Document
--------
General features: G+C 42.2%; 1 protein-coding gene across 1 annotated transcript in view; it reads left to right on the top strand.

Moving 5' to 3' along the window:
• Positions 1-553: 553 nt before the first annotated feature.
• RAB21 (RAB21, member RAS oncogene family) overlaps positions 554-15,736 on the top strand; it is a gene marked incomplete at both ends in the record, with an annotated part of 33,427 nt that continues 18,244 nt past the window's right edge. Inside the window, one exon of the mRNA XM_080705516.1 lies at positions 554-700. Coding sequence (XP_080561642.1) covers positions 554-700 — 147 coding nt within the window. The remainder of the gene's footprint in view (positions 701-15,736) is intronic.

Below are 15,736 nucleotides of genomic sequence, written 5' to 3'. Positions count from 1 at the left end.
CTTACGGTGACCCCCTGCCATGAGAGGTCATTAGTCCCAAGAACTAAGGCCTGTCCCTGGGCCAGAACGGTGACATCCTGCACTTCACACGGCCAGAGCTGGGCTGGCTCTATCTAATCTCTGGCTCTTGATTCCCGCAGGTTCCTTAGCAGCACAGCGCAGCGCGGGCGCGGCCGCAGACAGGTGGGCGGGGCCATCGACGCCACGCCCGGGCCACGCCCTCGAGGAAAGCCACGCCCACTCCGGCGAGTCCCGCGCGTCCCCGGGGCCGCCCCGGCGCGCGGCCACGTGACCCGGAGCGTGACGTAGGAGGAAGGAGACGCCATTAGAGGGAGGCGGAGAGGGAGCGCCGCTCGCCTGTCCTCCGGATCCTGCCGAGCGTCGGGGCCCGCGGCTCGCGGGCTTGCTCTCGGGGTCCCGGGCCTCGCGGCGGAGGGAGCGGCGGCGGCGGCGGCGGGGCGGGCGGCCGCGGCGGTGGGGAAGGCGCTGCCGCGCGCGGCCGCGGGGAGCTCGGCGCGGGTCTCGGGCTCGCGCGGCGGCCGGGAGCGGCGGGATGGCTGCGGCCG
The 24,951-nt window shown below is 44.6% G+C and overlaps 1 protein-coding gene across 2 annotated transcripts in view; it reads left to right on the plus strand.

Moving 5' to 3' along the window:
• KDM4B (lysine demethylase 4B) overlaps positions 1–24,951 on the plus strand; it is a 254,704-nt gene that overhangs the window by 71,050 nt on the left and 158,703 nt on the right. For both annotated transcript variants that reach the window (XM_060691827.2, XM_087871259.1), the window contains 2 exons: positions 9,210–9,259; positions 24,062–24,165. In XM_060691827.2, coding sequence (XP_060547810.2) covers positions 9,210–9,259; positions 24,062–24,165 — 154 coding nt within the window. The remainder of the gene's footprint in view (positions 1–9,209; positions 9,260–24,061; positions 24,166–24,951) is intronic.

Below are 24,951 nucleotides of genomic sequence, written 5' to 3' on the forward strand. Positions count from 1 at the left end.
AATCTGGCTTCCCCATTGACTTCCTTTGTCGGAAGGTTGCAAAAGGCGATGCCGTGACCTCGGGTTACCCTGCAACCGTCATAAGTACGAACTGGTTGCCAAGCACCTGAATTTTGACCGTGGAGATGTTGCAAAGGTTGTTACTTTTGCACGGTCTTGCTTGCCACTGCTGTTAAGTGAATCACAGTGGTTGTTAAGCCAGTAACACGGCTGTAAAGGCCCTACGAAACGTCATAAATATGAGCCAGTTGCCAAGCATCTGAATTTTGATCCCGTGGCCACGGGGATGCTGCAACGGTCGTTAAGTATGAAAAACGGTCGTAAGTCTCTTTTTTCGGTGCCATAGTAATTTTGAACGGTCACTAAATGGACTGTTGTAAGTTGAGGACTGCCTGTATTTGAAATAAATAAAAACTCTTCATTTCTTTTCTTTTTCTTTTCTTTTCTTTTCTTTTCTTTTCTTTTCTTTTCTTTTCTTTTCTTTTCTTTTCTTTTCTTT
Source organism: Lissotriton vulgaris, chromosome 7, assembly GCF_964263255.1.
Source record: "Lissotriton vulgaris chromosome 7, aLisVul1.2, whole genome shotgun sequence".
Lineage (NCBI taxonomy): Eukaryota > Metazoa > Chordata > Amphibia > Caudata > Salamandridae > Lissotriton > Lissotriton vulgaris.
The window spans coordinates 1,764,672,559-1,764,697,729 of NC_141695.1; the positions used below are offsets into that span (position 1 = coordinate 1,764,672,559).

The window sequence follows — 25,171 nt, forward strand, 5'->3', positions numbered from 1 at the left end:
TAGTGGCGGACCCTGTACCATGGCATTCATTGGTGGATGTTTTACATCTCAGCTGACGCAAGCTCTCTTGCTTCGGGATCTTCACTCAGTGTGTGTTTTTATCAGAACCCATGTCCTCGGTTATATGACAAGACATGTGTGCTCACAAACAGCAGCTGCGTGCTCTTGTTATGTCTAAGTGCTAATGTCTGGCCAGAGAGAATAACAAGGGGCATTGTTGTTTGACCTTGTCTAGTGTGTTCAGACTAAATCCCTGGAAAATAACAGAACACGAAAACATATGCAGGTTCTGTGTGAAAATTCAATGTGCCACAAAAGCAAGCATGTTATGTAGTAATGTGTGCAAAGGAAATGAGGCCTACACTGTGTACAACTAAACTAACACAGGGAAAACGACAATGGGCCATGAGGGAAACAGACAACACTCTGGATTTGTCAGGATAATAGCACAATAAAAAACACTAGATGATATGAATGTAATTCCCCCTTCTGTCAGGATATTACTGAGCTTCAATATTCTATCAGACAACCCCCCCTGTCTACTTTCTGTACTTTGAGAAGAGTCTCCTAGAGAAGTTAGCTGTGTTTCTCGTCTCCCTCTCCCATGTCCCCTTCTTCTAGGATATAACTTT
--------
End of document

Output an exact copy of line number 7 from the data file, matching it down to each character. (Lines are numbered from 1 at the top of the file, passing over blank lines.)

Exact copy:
The 24,951-nt window shown below is 44.6% G+C and overlaps 1 protein-coding gene across 2 annotated transcripts in view; it reads left to right on the plus strand.